How can people be taught to be good? What does “good” mean? “Moral education,” the education ministry explains on its website, “aims to develop a Japanese citizen who will never lose the consistent spirit of respect for his fellow man; who will realize this spirit at home, at school and in other actual life situations in the society of which he is a member; who strives for the creation of a culture rich in individuality and for the development of a democratic nation and society; and who is able to make a voluntary contribution to the peaceful international society.”
There is little in that sentence a reasonable person can object to. The exclusively masculine pronouns may grate, but they appear only in the English version. An authoritarian may reasonably take issue with “democratic,” an anti-individualist with “individuality.” But authoritarianism and anti-individualism are fringe views, whose adherents favor democratic language, if only as a cloak. The statement is as uncontroversial as, in all likelihood, it was very carefully crafted to be. And yet “moral education,” which this month became an official school subject in elementary schools nationwide — as it will in junior high schools next spring — is by no means uncontroversial.
The prewar precedents are ugly. The Imperial Rescript on Education, promulgated in 1890, exhorted schoolchildren to, “should emergency arise, offer yourselves courageously to the state.” This they did, with unquestioning enthusiasm and in vast numbers, in the bellicose decades that followed.
Nothing in the current guidelines — at least, not much — echoes that exhortation. Children are to be encouraged “to maintain safety and secure good health; to develop self-reliance; to observe good manners; to keep (themselves) neat; to improve the environment; to use things and money effectively; to recognize the value of time.” Honesty, sincerity, courage, courtesy, justice, respect for others, self-control and unselfishness are the virtues to be fostered. And this: “to love one’s family; to love one’s school; to love the nation with pride as a Japanese.”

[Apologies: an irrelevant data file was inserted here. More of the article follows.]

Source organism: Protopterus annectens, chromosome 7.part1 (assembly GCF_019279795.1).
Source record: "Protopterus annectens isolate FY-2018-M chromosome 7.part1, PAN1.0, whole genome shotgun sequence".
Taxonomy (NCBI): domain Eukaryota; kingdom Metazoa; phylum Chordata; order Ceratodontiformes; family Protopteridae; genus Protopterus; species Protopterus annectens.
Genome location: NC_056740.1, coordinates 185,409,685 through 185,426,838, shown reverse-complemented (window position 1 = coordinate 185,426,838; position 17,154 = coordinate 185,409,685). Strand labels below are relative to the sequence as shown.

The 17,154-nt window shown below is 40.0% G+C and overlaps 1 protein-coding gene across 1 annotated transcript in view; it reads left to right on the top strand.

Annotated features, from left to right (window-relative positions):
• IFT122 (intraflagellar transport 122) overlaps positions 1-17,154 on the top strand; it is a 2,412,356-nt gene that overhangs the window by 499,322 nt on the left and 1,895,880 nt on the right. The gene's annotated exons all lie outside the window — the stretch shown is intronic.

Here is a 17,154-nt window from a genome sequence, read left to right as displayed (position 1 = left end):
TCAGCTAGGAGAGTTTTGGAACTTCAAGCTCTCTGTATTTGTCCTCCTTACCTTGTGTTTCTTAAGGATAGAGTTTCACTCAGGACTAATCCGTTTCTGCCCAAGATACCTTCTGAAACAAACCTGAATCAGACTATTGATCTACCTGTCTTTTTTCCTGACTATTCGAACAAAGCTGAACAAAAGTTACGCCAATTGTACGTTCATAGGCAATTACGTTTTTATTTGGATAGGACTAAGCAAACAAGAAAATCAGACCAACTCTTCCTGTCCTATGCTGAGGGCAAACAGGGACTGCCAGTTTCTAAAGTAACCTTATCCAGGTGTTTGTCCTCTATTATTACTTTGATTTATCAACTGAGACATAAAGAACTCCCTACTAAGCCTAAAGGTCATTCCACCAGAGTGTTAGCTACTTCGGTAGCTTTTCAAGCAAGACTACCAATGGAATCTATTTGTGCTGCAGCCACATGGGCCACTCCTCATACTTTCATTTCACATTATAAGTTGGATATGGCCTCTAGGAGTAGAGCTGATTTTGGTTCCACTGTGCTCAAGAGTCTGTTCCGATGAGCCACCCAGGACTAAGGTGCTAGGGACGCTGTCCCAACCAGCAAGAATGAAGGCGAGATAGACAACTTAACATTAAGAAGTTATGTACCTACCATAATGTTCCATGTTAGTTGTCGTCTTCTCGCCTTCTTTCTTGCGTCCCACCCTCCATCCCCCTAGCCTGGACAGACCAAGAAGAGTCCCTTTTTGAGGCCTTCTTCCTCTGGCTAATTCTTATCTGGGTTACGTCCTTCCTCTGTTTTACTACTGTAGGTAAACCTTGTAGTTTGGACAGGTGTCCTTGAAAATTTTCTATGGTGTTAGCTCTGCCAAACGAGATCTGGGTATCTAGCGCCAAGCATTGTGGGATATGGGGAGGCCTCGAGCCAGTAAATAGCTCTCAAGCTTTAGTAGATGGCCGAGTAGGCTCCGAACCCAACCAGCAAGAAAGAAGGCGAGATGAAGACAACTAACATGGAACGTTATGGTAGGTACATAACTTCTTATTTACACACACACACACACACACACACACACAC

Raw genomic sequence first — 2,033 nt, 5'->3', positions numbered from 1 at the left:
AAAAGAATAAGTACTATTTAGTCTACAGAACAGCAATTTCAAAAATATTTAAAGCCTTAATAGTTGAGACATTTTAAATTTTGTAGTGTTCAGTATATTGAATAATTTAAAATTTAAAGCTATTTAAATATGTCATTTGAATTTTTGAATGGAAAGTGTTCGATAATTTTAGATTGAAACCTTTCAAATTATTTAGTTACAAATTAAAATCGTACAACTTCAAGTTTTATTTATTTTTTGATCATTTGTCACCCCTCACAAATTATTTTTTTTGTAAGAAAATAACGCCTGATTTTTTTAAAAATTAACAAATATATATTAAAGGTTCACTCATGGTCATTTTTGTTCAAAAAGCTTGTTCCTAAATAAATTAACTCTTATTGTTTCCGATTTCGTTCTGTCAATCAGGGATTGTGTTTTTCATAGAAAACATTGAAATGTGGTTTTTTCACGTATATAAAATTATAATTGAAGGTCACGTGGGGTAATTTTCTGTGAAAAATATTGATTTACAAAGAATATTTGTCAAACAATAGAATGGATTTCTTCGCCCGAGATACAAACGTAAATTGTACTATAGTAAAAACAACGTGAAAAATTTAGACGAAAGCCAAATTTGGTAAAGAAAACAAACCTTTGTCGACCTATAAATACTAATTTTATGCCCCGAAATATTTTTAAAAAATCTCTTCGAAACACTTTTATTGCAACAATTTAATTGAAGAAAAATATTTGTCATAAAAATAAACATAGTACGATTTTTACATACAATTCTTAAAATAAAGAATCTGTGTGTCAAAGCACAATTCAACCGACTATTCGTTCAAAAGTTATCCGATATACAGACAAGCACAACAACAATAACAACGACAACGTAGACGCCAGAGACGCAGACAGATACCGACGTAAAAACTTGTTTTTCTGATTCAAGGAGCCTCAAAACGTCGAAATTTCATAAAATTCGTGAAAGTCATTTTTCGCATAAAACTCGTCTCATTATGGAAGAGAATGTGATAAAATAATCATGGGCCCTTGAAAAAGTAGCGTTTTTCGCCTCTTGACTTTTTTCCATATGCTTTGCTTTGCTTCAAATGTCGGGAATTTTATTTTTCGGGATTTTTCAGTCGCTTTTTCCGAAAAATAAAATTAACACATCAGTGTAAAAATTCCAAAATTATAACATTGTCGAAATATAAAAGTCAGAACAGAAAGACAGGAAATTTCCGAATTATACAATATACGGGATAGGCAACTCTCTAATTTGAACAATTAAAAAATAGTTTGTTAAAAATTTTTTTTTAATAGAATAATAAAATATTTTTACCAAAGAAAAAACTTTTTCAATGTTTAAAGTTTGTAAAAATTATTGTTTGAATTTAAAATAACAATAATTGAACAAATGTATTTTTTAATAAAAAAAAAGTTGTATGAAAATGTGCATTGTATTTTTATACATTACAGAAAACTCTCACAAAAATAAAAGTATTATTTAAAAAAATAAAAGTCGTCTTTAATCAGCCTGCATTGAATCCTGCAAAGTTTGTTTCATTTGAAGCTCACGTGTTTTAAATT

How to grade a child’s “love for the nation with pride as a Japanese?” That’s a moral problem in itself.
Postwar moral education was gradeless. Lessons were informal; content was left up to teachers; the 1947 Fundamental Law of Education kept government on the sidelines. A 2006 revision to that law, passed under the first administration of Prime Minister Shinzo Abe, opened new possibilities. Its call for the cultivation of “an attitude that respects tradition and culture and love of the national homeland” first raised the question: Is the government moving back into the classroom? And its corollary: Will children be graded for patriotism?
Two episodes in that connection surfaced a year ago. The darker of them involves Moritomo Gakuen. Its ongoing unfolding has stressed the suspiciously cheap sale of government land to the Osaka-based school operator. All but forgotten now is the scandal’s initial stirring as a pedagogical issue: 4-year-old nursery school children reciting patriotic slogans to a beaming distinguished visitor — Akie Abe, the prime minister’s wife and designated honorary principal of a Moritomo-run elementary school that was about to open (it never did) under the name “Abe Shinzo Memorial School.”